I have been writing in C# 4.0 a lot lately and trying to write as lean as possible. As such, I have not been using the classic
try/catch blocks and
using statements as often.
I understand the general function of .Net's garbage collection and exception handling - I want to bulletproof my code and be efficient with objects, but I am trying to achieve this with the minimum amount of 'extra code' (since 'bloat' pissed people off).
And to be clear, I understand
using() is fundamental for relinquishing resources to handles and other code and its relationship to the
But I am trying to get a better grip about how assertive a programmer should be in exception handling objects.
Are there key places in code you'd say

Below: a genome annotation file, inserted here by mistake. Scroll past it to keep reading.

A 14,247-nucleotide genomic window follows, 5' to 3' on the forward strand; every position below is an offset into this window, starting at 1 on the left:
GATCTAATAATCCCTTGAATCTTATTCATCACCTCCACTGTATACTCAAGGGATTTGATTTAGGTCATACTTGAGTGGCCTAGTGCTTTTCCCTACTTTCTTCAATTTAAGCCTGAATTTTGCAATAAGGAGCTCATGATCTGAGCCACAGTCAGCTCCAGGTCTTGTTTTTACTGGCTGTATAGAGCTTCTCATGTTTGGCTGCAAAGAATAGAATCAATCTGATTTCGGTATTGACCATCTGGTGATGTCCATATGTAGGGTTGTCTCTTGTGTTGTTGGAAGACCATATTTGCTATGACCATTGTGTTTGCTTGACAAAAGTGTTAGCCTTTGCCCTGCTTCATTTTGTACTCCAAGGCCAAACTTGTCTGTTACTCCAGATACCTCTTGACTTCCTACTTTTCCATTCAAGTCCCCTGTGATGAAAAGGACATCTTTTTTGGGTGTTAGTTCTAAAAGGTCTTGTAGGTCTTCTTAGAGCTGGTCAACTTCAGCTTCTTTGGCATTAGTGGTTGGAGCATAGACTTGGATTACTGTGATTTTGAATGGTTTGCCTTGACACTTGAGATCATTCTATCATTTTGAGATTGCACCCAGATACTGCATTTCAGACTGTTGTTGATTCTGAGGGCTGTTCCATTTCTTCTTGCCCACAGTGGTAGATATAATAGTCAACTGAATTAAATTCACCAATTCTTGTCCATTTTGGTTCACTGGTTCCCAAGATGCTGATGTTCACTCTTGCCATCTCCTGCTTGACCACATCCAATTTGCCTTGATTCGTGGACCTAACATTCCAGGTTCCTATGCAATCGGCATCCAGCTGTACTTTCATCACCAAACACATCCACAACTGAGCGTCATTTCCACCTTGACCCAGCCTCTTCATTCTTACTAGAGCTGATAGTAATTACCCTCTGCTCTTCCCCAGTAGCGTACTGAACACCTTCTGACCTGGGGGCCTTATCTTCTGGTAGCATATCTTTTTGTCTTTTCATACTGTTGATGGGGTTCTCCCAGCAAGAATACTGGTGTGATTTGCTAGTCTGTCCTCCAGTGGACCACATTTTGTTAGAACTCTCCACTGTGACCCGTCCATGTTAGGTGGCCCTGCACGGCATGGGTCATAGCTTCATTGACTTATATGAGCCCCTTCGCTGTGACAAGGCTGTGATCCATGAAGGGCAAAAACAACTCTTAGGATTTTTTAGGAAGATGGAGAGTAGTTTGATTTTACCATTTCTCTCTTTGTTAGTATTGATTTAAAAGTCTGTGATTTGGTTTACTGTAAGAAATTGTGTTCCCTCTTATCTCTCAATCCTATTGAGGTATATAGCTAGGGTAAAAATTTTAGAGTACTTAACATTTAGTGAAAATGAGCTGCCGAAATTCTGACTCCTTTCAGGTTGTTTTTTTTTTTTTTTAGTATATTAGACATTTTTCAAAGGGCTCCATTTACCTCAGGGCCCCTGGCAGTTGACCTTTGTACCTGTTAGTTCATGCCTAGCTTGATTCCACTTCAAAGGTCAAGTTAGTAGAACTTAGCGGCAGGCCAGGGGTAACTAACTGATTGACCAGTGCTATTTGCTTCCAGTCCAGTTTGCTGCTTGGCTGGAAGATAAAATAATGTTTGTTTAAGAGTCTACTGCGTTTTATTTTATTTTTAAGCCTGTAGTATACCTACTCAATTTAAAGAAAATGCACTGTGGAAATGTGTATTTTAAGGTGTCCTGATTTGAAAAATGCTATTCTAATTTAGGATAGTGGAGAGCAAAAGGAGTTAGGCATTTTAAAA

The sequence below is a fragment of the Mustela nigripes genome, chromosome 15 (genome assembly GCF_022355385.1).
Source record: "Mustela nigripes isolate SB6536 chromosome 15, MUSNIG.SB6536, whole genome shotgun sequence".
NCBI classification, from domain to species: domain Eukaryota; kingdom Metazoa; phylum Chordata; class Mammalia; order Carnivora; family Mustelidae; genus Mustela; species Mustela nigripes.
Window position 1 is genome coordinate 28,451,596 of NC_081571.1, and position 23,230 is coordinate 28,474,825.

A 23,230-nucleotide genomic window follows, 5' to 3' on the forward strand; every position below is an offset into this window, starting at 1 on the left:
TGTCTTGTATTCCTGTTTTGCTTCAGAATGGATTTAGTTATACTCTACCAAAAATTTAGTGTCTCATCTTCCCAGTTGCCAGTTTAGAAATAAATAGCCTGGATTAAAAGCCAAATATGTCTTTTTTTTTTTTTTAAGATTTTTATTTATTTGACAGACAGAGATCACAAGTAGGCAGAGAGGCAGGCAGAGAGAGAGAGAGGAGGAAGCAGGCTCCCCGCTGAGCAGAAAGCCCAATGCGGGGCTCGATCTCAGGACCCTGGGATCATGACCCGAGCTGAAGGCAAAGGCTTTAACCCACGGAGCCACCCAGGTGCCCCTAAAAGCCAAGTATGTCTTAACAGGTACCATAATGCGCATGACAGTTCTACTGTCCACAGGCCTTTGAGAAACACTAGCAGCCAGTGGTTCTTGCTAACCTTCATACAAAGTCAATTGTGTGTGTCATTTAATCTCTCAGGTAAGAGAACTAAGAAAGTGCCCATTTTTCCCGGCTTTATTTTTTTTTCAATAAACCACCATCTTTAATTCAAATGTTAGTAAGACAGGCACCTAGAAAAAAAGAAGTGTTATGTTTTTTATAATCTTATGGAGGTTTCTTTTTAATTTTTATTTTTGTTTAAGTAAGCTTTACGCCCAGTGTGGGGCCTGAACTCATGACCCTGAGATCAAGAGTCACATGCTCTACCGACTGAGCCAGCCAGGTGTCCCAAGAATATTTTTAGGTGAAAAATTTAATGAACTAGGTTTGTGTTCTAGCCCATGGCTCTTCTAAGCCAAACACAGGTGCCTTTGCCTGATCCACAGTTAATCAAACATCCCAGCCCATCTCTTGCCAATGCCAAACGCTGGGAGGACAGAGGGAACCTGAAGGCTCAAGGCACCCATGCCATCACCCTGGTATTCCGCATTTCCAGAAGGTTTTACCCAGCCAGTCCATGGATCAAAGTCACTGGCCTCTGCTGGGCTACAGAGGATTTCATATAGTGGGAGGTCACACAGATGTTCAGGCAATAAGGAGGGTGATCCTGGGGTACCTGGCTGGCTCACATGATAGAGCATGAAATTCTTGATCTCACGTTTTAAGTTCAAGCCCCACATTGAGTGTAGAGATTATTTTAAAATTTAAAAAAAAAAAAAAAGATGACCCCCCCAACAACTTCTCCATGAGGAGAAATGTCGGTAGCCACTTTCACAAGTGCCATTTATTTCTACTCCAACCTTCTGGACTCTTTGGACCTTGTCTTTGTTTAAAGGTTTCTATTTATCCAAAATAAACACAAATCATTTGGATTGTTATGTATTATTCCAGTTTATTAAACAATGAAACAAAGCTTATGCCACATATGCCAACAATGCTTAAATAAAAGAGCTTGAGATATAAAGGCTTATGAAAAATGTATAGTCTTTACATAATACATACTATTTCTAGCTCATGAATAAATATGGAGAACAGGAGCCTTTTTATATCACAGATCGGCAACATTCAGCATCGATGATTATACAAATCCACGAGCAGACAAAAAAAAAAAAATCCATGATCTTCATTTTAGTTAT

try/catch blocks and/or
using statements are inarguably necessary? Within the contexts of garbage collection and exception handling, what common-use objects/scenarios would you recommend explicit attention?
Should you simply make a catch block for every possible exception an object might through? How deep should they be nested? Are there steps I can take to proactively collect garbage (for example, to combat the example in comments of waiting for
Dispose() to be called)?